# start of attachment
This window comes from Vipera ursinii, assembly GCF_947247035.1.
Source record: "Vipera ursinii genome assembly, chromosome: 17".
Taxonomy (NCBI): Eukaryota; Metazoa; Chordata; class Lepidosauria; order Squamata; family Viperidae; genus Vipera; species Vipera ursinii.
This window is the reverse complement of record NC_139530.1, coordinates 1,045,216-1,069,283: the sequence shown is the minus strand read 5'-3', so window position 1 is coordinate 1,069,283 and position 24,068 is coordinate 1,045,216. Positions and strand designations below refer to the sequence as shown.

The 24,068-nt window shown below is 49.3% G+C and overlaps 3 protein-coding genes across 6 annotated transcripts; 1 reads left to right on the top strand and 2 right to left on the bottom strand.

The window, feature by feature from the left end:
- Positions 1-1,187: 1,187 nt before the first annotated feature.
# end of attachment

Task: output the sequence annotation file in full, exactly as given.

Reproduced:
This window comes from Vipera ursinii, assembly GCF_947247035.1.
Source record: "Vipera ursinii genome assembly, chromosome: 17".
Taxonomy (NCBI): Eukaryota; Metazoa; Chordata; class Lepidosauria; order Squamata; family Viperidae; genus Vipera; species Vipera ursinii.
This window is the reverse complement of record NC_139530.1, coordinates 1,045,216-1,069,283: the sequence shown is the minus strand read 5'-3', so window position 1 is coordinate 1,069,283 and position 24,068 is coordinate 1,045,216. Positions and strand designations below refer to the sequence as shown.

The 24,068-nt window shown below is 49.3% G+C and overlaps 3 protein-coding genes across 6 annotated transcripts; 1 reads left to right on the top strand and 2 right to left on the bottom strand.

The window, feature by feature from the left end:
- Positions 1-1,187: 1,187 nt before the first annotated feature.